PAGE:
Woke Disney, trying to navigate a tricky representational path, steps all over itself throughout.
The prospect of true danger imbues Westworld with a newfound sense of urgency in season two.
There’s no reprieve from the dour tone of Carlos and Jason Sanchez’s film.
Westworld isn’t some far-flung future entertainment, but a prescient commentary on our present.
Essentially a post-apocalyptic telenovela, it sanitizes the concept of sisterhood, and even womanhood.
As juvenile and frivolous a wish-fulfillment fantasy as one might expect from the visionary behind the Princess Leia hogtied to Jabba the Hut.
An egregious entry into the pantheon of films about white Americans traveling to exotic lands in search of identity and soul-searching adventure.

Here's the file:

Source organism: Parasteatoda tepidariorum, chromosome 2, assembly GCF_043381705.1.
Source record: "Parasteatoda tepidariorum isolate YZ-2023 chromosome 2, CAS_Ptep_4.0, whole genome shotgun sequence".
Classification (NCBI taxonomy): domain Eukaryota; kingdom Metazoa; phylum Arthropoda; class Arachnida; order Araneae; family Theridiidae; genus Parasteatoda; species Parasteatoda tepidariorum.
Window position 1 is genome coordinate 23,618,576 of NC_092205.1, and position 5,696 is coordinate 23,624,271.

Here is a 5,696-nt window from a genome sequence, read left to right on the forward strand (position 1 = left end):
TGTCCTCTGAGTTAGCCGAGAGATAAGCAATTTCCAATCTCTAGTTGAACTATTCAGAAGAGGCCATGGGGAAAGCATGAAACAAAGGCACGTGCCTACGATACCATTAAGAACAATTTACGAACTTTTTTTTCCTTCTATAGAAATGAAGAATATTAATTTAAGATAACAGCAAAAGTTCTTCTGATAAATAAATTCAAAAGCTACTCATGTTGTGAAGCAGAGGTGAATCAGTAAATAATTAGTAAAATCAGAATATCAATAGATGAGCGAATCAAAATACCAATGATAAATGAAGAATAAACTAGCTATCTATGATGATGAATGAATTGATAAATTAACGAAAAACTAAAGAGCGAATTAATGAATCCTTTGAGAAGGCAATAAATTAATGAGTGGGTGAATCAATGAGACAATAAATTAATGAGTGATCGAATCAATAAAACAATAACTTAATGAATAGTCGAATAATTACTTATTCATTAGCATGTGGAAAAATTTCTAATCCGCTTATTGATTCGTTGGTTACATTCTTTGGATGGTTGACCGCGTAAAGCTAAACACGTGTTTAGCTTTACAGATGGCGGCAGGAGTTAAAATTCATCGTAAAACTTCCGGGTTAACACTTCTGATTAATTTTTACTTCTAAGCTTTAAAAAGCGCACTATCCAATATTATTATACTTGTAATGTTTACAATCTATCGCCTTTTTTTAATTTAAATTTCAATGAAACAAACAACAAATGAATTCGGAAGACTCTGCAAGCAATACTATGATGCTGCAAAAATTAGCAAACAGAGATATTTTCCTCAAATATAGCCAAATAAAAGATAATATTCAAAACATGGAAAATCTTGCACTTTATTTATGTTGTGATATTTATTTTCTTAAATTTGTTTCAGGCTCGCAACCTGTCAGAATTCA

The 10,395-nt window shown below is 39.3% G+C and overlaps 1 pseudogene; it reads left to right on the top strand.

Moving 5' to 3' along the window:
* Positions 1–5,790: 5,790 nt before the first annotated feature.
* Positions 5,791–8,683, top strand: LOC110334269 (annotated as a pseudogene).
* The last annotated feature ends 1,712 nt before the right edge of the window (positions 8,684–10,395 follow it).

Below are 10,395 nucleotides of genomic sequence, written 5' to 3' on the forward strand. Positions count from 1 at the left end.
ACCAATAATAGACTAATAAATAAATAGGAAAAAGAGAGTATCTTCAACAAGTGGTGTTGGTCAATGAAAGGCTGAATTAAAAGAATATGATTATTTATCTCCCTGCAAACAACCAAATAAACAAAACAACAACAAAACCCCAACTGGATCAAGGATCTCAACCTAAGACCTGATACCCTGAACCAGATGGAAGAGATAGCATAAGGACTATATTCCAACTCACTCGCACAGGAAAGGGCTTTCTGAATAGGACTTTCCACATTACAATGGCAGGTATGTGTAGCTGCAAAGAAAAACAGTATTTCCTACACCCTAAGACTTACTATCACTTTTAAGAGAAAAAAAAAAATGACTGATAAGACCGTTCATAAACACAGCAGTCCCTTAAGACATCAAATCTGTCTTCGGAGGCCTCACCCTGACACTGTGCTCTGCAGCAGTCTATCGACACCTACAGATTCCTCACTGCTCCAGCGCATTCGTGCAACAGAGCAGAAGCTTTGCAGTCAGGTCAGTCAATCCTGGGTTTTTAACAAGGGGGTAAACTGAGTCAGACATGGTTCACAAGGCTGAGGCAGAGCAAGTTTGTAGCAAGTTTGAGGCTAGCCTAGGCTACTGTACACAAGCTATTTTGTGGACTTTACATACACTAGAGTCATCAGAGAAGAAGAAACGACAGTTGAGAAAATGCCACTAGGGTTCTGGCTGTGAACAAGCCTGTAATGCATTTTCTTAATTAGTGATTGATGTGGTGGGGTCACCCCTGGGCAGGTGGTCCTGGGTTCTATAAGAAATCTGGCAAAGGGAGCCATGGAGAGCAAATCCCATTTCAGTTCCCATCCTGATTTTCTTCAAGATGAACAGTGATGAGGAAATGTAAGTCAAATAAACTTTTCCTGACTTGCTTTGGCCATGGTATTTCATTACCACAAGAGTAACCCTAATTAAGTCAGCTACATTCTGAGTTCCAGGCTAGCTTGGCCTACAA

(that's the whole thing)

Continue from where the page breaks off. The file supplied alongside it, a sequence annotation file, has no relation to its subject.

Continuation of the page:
Kat Coiro’s film takes comedy of discomfort to new levels of cringe-worthiness.
This is a decent transfer of a lovingly detail-oriented period melodrama, from one of its finest contemporary practitioners.
Haynes’s Mildred Pierce finally seems like the most elaborately produced critical close reading of a novel of all time.
Annihilation and resurrection are the twin axes upon which The Wrestler turns.